What Buyers Should Know about New Build Conveyancing

Residential conveyancing for new builds is a detailed process and takes longer than conveyancing for older properties. First, you need to ensure that your finances are secured. Most developers prefer that buyers have their mortgage financing ironed out before signing any contracts. Note, though, that most standard offers are only viable for six months. If the conveyancing does not complete within this period, you would have to apply for an extension or a new mortgage altogether. You could also look for lenders offering new build deals with extended deadlines.

Buyers also need to ask to see full landscape drawings, electrical plans, and other specification details. Visit sites by this developer, especially ones with a similar design to the home you intend to buy. Often, developers will not let buyers view the actual property they will purchase until after its completion, so seeing similar ones in person could help determine if they meet your standards.

Before the conveyancing process, it is also helpful to know what incentives the developers are offering. Many will offer free parking, a choice of fittings and appliances, and coverage for miscellaneous fees like stamp duty. Ensure you always know what is included in the computation when you begin.

What to Know About the Actual Process

Once the developer makes an offer, you should have a conveyancing solicitor to start the process. Here are typical steps you can expect.

Securing a Reservation Agreement

Once both parties agree upon a sale, the buyer will have to pay reservation fees within 28 days or an agreed-upon period. This fee could range from £500 to upwards of £2,000 on high-end properties, which is deductible from the property’s total cost. If the buyer cannot exchange contracts within the specified timeframe or has to pull out of the sale, they cannot refund this sum.

Make sure the reservation agreement contains a breakdown of the purchase price. According to The Consumer Code for Home Builders, these agreements should include the cost of management fees and other charges. You can ask to have this in the contract if the seller does not readily provide it.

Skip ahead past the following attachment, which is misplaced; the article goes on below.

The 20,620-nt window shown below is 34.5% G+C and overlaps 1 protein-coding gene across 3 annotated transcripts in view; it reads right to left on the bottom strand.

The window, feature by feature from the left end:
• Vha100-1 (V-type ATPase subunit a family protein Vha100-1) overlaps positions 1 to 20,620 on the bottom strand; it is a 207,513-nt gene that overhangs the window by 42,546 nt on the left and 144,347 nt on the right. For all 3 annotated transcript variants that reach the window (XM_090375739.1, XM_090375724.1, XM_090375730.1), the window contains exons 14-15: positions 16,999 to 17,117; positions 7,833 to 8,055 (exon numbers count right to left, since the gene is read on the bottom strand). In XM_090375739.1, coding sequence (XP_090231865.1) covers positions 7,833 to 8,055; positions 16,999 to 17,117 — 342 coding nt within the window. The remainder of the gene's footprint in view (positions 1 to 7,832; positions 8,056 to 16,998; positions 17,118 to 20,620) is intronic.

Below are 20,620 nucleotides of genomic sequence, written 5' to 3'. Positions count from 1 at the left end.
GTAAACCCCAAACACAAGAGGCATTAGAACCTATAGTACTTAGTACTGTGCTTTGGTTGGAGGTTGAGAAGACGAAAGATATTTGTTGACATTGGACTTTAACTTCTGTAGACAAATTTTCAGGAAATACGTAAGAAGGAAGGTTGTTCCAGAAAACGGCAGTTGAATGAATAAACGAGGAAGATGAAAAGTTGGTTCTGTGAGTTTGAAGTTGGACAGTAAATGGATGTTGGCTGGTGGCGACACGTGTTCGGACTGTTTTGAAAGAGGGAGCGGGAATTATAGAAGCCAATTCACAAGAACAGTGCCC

Paying the Deposit

Upon exchange of documents, buyers must pay between ten to 30 per cent of the new build’s total price. You will also need to sign a contract which states that you agree to buy at the advertised price and that you’ll pay the balance upon the build’s completion. 

This stipulation is tricky for many buyers. It is because mortgage lenders’ property valuations differ at the beginning of a build and after completion. When prices fall within that period, a lender could interpret that as a reduction in security, which means the buyer will not secure a mortgage. Consequently, he could lose the deposit because of a breach of contract.

Prospective buyers should ensure that they can “lock” a price upon contract exchange. Their agreement with the seller should also include what to expect from either party should prices rise or fall before the build’s completion. An experienced residential property lawyer would know how to ensure a “locked” price for his clients.

Carrying Out a Snagging Survey

At times, buyers could feel that the quality of work on the property they buy does not meet their expectations. No one wants this to happen, so it’s crucial to have a snagging provision in the contract that allows buyers to survey and itemise errors for the builder to repair. These defects can range from simple cosmetic ones to structural problems.

Before the final payment, you should carry out the snagging survey. The builder can disregard issues that arise after you move in as wear and tear due to habitation. Most new builds come with a ten-year NHBC warranty, providing you with some insurance against structural defects, though the NHBC can take a while to resolve issues. The bottom line is that you need an independent survey before completion or as soon as you move in to ensure a fair assessment of the property’s condition.

Conclusion

New build conveyancing is a complex process. Arguably, it is even more so compared to the ones for other types of homes. There are so many other things that could go wrong when buying a new build, so you’d want to have an experienced solicitor at the helm.

Conveyancing Expert is your trusted provider of legal services in the residential property market. We are conveyancing solicitors in Manchester strongly committed to streamlined, customer-focused processes and excellent service. Get a free, no-obligation quote today!